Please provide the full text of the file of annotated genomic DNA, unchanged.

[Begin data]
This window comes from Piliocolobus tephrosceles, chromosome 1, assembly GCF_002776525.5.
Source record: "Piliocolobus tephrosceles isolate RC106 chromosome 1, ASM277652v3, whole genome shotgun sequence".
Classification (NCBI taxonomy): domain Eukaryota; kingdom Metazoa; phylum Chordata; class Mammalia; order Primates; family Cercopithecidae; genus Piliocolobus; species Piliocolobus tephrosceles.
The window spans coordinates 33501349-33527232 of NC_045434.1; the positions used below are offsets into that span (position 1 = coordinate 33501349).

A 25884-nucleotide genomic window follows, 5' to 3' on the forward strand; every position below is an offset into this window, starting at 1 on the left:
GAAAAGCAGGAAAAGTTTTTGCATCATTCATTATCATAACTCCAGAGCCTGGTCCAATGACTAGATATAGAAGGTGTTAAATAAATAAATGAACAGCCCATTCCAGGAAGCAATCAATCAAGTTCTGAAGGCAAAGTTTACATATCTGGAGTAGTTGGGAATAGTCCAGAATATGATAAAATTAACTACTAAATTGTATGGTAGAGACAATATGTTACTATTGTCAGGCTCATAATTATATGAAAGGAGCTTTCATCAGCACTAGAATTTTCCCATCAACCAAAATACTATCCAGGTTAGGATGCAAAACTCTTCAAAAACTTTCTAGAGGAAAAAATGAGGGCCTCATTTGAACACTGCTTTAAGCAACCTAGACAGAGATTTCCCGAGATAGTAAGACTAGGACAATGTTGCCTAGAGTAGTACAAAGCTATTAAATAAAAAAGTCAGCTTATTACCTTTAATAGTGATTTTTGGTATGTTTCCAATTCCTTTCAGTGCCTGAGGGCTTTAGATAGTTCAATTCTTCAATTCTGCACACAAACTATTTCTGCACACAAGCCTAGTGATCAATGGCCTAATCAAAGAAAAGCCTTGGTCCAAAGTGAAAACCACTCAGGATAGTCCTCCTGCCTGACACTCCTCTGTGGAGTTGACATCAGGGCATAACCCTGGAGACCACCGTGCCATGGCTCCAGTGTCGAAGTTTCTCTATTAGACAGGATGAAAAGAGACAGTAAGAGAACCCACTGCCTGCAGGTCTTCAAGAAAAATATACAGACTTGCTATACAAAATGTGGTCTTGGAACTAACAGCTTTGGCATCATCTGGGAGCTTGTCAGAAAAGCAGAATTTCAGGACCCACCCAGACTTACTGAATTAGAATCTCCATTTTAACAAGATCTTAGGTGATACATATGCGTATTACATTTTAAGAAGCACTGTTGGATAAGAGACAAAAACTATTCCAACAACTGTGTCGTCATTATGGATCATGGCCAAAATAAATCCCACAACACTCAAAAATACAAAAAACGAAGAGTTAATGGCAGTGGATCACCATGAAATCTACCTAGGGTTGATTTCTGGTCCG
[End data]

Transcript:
This window comes from Piliocolobus tephrosceles, chromosome 1, assembly GCF_002776525.5.
Source record: "Piliocolobus tephrosceles isolate RC106 chromosome 1, ASM277652v3, whole genome shotgun sequence".
Classification (NCBI taxonomy): domain Eukaryota; kingdom Metazoa; phylum Chordata; class Mammalia; order Primates; family Cercopithecidae; genus Piliocolobus; species Piliocolobus tephrosceles.
The window spans coordinates 33501349-33527232 of NC_045434.1; the positions used below are offsets into that span (position 1 = coordinate 33501349).

A 25884-nucleotide genomic window follows, 5' to 3' on the forward strand; every position below is an offset into this window, starting at 1 on the left:
GAAAAGCAGGAAAAGTTTTTGCATCATTCATTATCATAACTCCAGAGCCTGGTCCAATGACTAGATATAGAAGGTGTTAAATAAATAAATGAACAGCCCATTCCAGGAAGCAATCAATCAAGTTCTGAAGGCAAAGTTTACATATCTGGAGTAGTTGGGAATAGTCCAGAATATGATAAAATTAACTACTAAATTGTATGGTAGAGACAATATGTTACTATTGTCAGGCTCATAATTATATGAAAGGAGCTTTCATCAGCACTAGAATTTTCCCATCAACCAAAATACTATCCAGGTTAGGATGCAAAACTCTTCAAAAACTTTCTAGAGGAAAAAATGAGGGCCTCATTTGAACACTGCTTTAAGCAACCTAGACAGAGATTTCCCGAGATAGTAAGACTAGGACAATGTTGCCTAGAGTAGTACAAAGCTATTAAATAAAAAAGTCAGCTTATTACCTTTAATAGTGATTTTTGGTATGTTTCCAATTCCTTTCAGTGCCTGAGGGCTTTAGATAGTTCAATTCTTCAATTCTGCACACAAACTATTTCTGCACACAAGCCTAGTGATCAATGGCCTAATCAAAGAAAAGCCTTGGTCCAAAGTGAAAACCACTCAGGATAGTCCTCCTGCCTGACACTCCTCTGTGGAGTTGACATCAGGGCATAACCCTGGAGACCACCGTGCCATGGCTCCAGTGTCGAAGTTTCTCTATTAGACAGGATGAAAAGAGACAGTAAGAGAACCCACTGCCTGCAGGTCTTCAAGAAAAATATACAGACTTGCTATACAAAATGTGGTCTTGGAACTAACAGCTTTGGCATCATCTGGGAGCTTGTCAGAAAAGCAGAATTTCAGGACCCACCCAGACTTACTGAATTAGAATCTCCATTTTAACAAGATCTTAGGTGATACATATGCGTATTACATTTTAAGAAGCACTGTTGGATAAGAGACAAAAACTATTCCAACAACTGTGTCGTCATTATGGATCATGGCCAAAATAAATCCCACAACACTCAAAAATACAAAAAACGAAGAGTTAATGGCAGTGGATCACCATGAAATCTACCTAGGGTTGATTTCTGGTCCG